Monday, April 16, 2012

Tribute to Phoebe Snow What a beautiful Voice ( Videos)

Gty_phoebe_snow_obit_jp_110426_wg1
Snow never regretted her decision to put aside music so she could focus on Valerie's care. She was devastated when her daughter, who was not expected to live beyond her toddler years, died in 2007 at 31.
"She was my universe," she told the website PopEntertainment.com that year. "She was the nucleus of everything. I used to wonder, am I missing something? No. I had such a sublime, transcendent experience with my child. She had fulfilled every profound love and intimacy and desire I could have ever dreamed of."





 "Phoebe was one of the brightest, funniest and most talented singer-songwriters of all time and, more importantly, a magnificent mother to her late brain-damaged daughter, Valerie, for 31 years. 


Phoebe felt that was her greatest accomplishment."
 Known as a folk guitarist who made forays into jazz and blues, Snow put her stamp on soul classics such as "Shakey Ground," ''Love Makes a Woman" and "Mercy, Mercy Mercy" on over a half dozen albums.


Snow's defining hit, however, was "Poetry Man," which she wrote herself. The song, anchored by her husky voice and a fluid guitar, was a romantic ode to a married man. It reached the Top 5 on the pop singles chart in 1975, and garnered her a Grammy nomination for best new artist.


Soon after that, her daughter was born. She was born with hydrocephalus, a buildup of fluid in the brain cavity that inhibits brain development. Snow's husband, musician Phil Kearns, left her while Valerie was still a baby.


For years, Snow fought the diagnosis of Valerie's mental condition, but in 1983, she told The New York Times that she had accepted her daughter's fate.





 While she was caring for Valerie, her career started to take a downward spiral. Inexperienced in the music business, she broke contracts with record companies and others, and found herself embroiled in a number of lawsuits and severe financial problems.


"With my quick success, I didn't have time to learn the ropes of the music business," she told the Times in the same interview. "Because my first record was such a hit, I was terribly spoiled and I thought I couldn't do anything wrong. I was also desperate to make tons of money because of my responsibility to my daughter. And there was no longer any joy in making music."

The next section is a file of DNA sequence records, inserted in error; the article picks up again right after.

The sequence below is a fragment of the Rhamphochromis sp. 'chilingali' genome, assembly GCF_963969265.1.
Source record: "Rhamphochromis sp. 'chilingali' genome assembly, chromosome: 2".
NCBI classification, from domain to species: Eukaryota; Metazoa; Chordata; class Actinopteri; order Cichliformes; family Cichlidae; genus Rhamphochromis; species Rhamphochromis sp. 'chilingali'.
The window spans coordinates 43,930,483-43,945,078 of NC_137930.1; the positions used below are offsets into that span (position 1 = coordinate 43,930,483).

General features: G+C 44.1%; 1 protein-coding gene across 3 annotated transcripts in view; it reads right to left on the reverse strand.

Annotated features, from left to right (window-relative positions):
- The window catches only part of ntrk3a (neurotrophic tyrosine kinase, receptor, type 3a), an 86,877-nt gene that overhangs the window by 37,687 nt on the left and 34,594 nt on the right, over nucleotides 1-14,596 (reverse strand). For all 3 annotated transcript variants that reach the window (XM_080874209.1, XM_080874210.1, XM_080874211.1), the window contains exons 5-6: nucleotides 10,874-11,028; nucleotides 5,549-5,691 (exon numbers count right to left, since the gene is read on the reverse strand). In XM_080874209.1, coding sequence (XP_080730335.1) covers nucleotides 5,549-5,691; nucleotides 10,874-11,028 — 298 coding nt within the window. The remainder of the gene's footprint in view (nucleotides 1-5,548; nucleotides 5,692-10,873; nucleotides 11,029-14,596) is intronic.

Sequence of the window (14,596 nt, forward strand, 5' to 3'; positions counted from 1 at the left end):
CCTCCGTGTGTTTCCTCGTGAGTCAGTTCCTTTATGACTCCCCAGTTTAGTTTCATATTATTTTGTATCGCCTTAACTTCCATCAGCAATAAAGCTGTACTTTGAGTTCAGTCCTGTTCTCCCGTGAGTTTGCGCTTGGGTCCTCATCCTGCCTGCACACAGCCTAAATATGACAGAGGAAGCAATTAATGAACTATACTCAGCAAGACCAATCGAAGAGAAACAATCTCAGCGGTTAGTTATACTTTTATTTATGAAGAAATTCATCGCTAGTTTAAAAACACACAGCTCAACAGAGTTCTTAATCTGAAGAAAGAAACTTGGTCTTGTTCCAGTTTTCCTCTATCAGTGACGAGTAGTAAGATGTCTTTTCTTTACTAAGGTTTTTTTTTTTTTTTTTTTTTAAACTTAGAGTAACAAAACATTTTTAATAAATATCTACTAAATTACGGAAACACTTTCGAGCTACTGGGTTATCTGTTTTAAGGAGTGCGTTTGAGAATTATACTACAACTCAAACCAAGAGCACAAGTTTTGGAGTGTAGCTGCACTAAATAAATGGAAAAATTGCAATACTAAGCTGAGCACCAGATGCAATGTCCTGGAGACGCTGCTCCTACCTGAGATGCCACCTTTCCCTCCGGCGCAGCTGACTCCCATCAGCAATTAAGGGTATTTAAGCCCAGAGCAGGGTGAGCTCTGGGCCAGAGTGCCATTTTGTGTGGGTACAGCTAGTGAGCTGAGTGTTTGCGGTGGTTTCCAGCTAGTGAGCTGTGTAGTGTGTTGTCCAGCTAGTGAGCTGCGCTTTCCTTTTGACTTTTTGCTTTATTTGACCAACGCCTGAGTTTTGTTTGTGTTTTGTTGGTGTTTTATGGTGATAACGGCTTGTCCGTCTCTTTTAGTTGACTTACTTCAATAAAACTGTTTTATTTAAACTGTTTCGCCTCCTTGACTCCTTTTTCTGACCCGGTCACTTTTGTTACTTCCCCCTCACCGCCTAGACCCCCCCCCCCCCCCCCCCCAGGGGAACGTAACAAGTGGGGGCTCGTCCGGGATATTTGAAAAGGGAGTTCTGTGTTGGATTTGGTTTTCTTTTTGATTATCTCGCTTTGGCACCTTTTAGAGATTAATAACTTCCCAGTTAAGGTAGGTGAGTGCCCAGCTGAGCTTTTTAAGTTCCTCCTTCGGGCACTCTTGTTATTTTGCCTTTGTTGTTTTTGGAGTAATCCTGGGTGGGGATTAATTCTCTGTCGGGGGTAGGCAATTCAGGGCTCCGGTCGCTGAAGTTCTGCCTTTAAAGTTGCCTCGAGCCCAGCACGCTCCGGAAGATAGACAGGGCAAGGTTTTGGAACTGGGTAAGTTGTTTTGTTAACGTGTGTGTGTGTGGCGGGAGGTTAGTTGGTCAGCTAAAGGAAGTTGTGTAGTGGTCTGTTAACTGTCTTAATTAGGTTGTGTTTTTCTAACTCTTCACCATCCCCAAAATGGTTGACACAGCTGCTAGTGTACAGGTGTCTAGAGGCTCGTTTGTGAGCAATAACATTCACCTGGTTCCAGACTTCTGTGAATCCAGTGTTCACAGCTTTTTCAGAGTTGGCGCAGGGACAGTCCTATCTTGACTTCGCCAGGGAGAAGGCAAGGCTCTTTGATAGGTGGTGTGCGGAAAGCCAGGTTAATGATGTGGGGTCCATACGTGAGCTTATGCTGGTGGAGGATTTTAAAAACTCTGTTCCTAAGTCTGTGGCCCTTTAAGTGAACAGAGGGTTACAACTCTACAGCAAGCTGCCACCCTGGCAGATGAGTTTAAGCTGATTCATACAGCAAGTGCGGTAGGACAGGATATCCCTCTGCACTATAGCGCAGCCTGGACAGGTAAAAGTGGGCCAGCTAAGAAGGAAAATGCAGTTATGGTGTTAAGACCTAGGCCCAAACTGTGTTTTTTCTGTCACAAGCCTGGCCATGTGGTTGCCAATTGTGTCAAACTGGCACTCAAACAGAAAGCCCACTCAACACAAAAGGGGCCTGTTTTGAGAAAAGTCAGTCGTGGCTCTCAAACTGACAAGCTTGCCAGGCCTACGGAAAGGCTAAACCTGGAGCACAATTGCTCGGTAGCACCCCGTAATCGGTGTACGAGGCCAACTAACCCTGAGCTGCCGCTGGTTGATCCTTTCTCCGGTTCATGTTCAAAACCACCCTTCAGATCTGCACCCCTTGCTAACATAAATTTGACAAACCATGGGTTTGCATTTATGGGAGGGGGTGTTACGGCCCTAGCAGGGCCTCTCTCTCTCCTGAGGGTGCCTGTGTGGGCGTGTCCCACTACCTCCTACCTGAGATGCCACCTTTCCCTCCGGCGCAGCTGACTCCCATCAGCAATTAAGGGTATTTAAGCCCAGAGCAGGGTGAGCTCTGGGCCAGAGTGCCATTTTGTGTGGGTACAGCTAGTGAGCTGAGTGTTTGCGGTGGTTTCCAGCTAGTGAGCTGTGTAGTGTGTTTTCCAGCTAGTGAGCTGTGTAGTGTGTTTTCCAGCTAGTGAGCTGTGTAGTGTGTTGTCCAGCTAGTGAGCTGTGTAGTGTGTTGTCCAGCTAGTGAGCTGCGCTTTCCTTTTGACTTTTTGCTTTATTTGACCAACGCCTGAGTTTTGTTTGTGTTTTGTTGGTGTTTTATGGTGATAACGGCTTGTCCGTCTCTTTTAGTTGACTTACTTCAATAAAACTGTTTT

She started to make her way back into the music business and by the early 1980s was performing shows again. In 1989, she released her first album in eight years, "Something Real." She also supplemented her income doing through the 1980s and into the 1990s by singing commercial jingle for companies including Michelob, Hallmark and AT&T.


Snow was born Phoebe Ann Laub to white Jewish parents in New York City in 1950, and raised in Teaneck, N.J. Though many assumed she was black, Snow never claimed African-American ancestry.


She changed her name after seeing Phoebe Snow, an advertising character for a railroad, emblazoned on trains that passed through her hometown. Snow quit college after two years to perform in amateur nights at Greenwich Village folk clubs.


 In her later years, Snow continued to make an impact musically. She sang the theme for NBC's "A Different World" and the jingle "Celebrate the Moments of Your Life" for General Foods International Coffees. She also sang at radio host Howard Stern's wedding to Beth Ostrosky in 2008 and for President Bill Clinton, who asked her to perform at Camp David during his presidency.


 In 2003, she released "Natural Wonder," her first album of new, original material in 14 years. Her other albums include 1989's "Something Real," and 1981's "Rock Away." In 2008, she released a live album titled "Live" and a best-of CD in 2001.


149b5760c8854ec69faac51eda29d4f1_mn1
http://triple5light.posterous.com